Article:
In comparison, for oxygen-doped a-C:H:O films tested in dry N2 atmosphere (intrinsic oxygen effect), the presence of oxygen in the hydrocarbon matrix induces much more different structural transformations along the sliding interface. The first interesting finding is that, although the ball wear scar surface became colorful after the friction test, the surface roughness was still maintained in an extremely low level. The Ra values of the two samples are 2.47 nm (Fig. 4A) and 4.37 nm (Fig. 4B), respectively, for oxygen contents of 5.4 and 9.5 at %. It seems that the relatively rough contact surface for higher oxygen content was also consistent with the observed higher friction coefficient (ACFO-2, Fig. 1G). More notable finding is that a shallow sublayer with low contrast in high-resolution TEM (HRTEM) image is found in the topmost region along the sliding interface, of which the thickness increases from 5 nm (Fig. 4C) to 10 nm (Fig. 4D) when the oxygen content increasing from 5.4 to 9.5 at %. However, such a shallow band is not observed in the corresponding disc wear track (Fig. 4E). In general, brighter contrast in HRTEM image stands for lighter element and lower density in the observed microstructure. This speculation can be further confirmed by STEM characterization (Fig. 4, F to H). As clearly shown by the bright-field (BF)–STEM image in Fig. 4F, this shallow shear band seems to be loosened as compared to the underlying pristine a-C:H:O (ACFO-2) bulk, and its microstructure is still in an amorphous state. The EELS spectrum image (SI) elemental maps in Fig. 4G further illuminate that this shear band is mainly composed of carbon (C-K map) and the oxygen concentration (O-K map) is significantly reduced as compared to the bulk region. However, oxygen is locally enriched in the transition region between the shallow band and the bulk. These findings explicitly demonstrate that the presence of oxygen in the hydrocarbon matrix could induce redistribution of interfacial atoms during rubbing and hence the reconstructing of the sliding interface. To quantitatively clarify the bonding structure of the tribo-area, EELS core edge spectra were recorded point by point across this shallow shear band, as shown in Fig. 4H. The major characteristic of the measured C-K edges is the gradually decreased sharpening of π* peaks at 285.5 eV (41) from the near surface area (curve 1) across the shear band (curves 2 to 5) to the bulk (curves 6 and 7). Correspondingly, oxygen (O-K edges) is mainly involved in the formation of π*(C═O) (at 532.5 eV) or σ*(C─O) (at 542 eV) bonds (42). The bonding density is locally high in the transition region (curves 4 and 5), which is consistent with the above SI mapping result. The calculated carbon bonding fractions (Fig. 4I) based on the C-K edges (43) further indicate that this shear band had a high density of sp2(C═C) phase as compared to sp3-bonded phases, for which the fraction gradually decreased from 66% in the outermost region (point 1) to 37% in the transition region (point 5), in comparison to that of the bulk (30%, points 6 and 7). In consideration of the nearly vanishing D-peak in the Raman spectrum (ball scar of ACFO-2, N2, Fig. 2B), it is reasonable to speculate that the sp2 phase is mainly in the form of chain-like structure. For the oxygen-related carbon bonds (44), the bonding density of π*(C═O) bonds was in a low level (about 5%) for this shear band except the position near the transition region (13%, point 4). In addition, the σ*(C─O) bond was in the overlapped position with σ*(C─H) bond, and therefore, the exact bonding fraction of each bond could not be completely determined (45). As a whole, the sum of fractions of sp3(C─H) and sp3(C─O) increased from 27.5 to 45% across this shallow sublayer from the sliding surface to the bulk of the film. For the low oxygen content of 5.4 at %, the as-formed ketone-type functional group of C═O was beneficial for reducing the friction owing to their passivation effect. However, for a higher oxygen content of 9.5 at %, the formation of ether-type bonding features of C─O within the shear band increased the probability of adhesive interactions between the two sliding surfaces, which resulted in the stronger fluctuations in the friction curve and the increase of friction coefficient from 0.004 to 0.016 (ACFO-2, Fig. 1G). The residual fraction was assigned to the σ* bonding of sp3(C─C). In addition, the mass density of this tribo-affected sublayer, calculated by the plasmon energy in the low-loss spectrum (fig. S2), was about 1.5 to 1.75 g/cm3 (cf. 2.27 g/cm3 of graphite), confirming the tribo-induced softening (low density) characteristic of the hydrocarbon sliding interface.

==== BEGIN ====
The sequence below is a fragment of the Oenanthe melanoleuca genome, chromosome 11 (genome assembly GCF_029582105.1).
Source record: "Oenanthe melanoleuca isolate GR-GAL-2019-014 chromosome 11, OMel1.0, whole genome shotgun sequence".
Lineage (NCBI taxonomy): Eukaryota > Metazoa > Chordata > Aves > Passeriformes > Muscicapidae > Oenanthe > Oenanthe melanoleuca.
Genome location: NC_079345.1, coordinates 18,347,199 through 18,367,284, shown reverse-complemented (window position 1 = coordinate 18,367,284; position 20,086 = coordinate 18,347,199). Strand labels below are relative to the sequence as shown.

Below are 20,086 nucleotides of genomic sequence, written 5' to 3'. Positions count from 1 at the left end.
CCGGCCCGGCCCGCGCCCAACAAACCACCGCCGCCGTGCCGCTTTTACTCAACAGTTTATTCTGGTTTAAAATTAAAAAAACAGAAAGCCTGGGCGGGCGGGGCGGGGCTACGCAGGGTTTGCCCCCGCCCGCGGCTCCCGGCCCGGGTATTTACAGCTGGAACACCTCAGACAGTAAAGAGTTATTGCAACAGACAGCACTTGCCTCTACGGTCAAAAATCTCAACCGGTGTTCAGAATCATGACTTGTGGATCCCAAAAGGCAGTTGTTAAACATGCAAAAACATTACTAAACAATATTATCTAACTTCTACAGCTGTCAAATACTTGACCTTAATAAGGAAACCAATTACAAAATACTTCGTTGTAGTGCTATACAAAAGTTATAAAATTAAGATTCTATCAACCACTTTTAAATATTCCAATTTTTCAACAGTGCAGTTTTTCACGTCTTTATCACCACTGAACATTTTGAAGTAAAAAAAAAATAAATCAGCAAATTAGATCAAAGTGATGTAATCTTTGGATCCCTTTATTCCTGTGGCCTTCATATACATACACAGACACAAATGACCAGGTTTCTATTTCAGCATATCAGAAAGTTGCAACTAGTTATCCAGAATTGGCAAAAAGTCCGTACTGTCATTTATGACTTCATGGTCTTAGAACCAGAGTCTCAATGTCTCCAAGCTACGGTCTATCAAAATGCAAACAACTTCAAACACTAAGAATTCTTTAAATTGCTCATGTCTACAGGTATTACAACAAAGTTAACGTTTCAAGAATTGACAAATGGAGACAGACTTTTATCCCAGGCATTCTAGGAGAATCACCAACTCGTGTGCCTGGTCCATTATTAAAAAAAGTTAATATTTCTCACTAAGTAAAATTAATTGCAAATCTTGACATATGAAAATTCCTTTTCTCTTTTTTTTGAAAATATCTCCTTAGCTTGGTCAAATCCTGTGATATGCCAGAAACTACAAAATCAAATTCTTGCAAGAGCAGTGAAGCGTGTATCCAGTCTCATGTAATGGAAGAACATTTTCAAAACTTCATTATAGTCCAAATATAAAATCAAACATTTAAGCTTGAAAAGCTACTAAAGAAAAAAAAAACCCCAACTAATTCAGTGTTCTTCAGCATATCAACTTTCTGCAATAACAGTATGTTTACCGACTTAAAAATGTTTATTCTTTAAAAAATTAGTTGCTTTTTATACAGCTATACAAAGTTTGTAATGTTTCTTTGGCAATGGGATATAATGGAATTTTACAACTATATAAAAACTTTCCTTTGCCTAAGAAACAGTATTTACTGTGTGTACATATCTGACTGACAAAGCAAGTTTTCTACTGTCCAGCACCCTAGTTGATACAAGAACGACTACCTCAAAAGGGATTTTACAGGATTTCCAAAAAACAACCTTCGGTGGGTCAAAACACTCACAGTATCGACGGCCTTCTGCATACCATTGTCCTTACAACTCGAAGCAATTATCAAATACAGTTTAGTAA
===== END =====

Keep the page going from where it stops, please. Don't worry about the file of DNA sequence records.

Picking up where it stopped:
Humidity-induced tribochemical eroding of carbonaceous surfaces